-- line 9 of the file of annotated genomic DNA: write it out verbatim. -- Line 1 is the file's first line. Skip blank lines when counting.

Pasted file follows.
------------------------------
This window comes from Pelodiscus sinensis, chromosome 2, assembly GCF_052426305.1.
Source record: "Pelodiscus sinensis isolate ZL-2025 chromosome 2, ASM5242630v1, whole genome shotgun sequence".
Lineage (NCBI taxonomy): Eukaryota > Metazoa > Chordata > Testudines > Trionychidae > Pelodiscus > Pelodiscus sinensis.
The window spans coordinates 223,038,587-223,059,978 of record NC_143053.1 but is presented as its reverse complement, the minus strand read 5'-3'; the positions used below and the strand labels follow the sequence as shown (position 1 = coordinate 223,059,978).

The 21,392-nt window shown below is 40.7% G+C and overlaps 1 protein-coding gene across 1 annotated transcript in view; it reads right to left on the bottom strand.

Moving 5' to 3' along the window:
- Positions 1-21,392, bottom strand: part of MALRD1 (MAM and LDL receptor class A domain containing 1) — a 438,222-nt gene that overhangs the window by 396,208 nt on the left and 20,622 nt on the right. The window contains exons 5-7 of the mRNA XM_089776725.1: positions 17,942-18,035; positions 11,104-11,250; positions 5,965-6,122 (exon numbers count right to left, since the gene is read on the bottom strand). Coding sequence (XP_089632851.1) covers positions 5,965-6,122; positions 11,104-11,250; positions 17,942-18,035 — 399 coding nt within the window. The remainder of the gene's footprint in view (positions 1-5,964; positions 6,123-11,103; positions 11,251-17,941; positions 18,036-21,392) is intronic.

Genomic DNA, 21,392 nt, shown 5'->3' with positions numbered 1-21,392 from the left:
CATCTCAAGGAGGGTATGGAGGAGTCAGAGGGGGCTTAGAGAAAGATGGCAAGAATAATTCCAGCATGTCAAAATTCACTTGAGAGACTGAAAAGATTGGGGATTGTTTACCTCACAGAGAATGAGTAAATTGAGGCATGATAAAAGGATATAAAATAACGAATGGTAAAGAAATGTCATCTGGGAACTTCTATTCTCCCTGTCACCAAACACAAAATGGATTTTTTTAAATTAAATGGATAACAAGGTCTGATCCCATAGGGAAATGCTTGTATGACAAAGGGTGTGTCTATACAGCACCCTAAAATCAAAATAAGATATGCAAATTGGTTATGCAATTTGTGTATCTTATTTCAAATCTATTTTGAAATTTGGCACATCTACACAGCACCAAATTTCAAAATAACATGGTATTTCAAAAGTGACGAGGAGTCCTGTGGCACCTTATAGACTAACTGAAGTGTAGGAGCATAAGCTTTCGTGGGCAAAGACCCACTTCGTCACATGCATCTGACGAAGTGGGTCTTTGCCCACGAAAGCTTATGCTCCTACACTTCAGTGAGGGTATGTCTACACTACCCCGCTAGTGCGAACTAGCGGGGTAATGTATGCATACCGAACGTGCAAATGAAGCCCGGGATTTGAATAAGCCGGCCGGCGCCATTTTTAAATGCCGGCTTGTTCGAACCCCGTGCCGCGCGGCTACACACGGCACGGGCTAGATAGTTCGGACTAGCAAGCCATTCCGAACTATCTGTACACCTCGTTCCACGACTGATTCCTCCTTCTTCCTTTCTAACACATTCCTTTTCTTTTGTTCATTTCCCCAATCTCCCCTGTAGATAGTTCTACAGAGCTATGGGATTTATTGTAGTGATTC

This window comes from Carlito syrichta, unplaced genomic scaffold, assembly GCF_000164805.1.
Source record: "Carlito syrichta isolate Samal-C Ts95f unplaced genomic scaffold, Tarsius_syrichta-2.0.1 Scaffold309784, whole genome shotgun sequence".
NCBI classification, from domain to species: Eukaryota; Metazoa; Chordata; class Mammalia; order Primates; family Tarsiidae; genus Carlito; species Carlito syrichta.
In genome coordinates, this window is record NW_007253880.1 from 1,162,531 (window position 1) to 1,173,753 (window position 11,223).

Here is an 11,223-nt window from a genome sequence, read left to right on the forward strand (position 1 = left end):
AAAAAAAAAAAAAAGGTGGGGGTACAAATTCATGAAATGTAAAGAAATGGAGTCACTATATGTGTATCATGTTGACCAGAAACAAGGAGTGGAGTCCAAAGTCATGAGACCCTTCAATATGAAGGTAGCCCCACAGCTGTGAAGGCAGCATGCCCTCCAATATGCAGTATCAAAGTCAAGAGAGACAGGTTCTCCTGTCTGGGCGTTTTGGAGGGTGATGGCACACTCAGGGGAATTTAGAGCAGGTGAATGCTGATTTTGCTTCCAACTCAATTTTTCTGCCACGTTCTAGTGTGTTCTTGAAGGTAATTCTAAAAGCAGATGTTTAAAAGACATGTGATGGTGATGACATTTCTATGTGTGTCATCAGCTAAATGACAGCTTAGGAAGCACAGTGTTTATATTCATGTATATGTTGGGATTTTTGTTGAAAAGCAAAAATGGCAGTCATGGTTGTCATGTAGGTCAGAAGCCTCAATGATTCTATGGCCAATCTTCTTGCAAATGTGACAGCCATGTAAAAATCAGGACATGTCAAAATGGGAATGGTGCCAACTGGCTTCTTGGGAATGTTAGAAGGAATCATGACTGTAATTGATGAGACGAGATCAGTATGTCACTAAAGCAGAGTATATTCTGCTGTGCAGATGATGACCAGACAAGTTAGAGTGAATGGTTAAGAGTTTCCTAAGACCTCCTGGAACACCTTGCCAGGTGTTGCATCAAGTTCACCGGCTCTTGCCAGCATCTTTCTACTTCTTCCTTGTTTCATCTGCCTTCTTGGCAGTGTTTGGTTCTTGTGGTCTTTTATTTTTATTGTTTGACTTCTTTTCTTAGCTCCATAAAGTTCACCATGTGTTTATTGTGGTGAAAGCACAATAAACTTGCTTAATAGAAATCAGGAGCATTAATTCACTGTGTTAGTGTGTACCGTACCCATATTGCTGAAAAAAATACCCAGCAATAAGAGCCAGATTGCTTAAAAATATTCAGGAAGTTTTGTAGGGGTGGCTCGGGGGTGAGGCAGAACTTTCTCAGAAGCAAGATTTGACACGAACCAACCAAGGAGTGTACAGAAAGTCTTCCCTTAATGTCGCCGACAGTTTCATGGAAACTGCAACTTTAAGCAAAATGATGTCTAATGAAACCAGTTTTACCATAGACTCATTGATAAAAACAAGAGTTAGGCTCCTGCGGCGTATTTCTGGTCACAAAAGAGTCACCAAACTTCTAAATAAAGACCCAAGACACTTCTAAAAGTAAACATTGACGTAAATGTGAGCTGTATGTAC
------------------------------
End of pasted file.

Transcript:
CATCTCAAGGAGGGTATGGAGGAGTCAGAGGGGGCTTAGAGAAAGATGGCAAGAATAATTCCAGCATGTCAAAATTCACTTGAGAGACTGAAAAGATTGGGGATTGTTTACCTCACAGAGAATGAGTAAATTGAGGCATGATAAAAGGATATAAAATAACGAATGGTAAAGAAATGTCATCTGGGAACTTCTATTCTCCCTGTCACCAAACACAAAATGGATTTTTTTAAATTAAATGGATAACAAGGTCTGATCCCATAGGGAAATGCTTGTATGACAAAGGGTGTGTCTATACAGCACCCTAAAATCAAAATAAGATATGCAAATTGGTTATGCAATTTGTGTATCTTATTTCAAATCTATTTTGAAATTTGGCACATCTACACAGCACCAAATTTCAAAATAACATGGTATTTCAAAAGTGACGAGGAGTCCTGTGGCACCTTATAGACTAACTGAAGTGTAGGAGCATAAGCTTTCGTGGGCAAAGACCCACTTCGTCACATGCATCTGACGAAGTGGGTCTTTGCCCACGAAAGCTTATGCTCCTACACTTCAGTGAGGGTATGTCTACACTACCCCGCTAGTGCGAACTAGCGGGGTAATGTATGCATACCGAACGTGCAAATGAAGCCCGGGATTTGAATAAGCCGGCCGGCGCCATTTTTAAATGCCGGCTTGTTCGAACCCCGTGCCGCGCGGCTACACACGGCACGGGCTAGATAGTTCGGACTAGCAAGCCATTCCGAACTATCTGTACACCTCGTTCCACGACTGATTCCTCCTTCTTCCTTTCTAACACATTCCTTTTCTTTTGTTCATTTCCCCAATCTCCCCTGTAGATAGTTCTACAGAGCTATGGGATTTATTGTAGTGATTC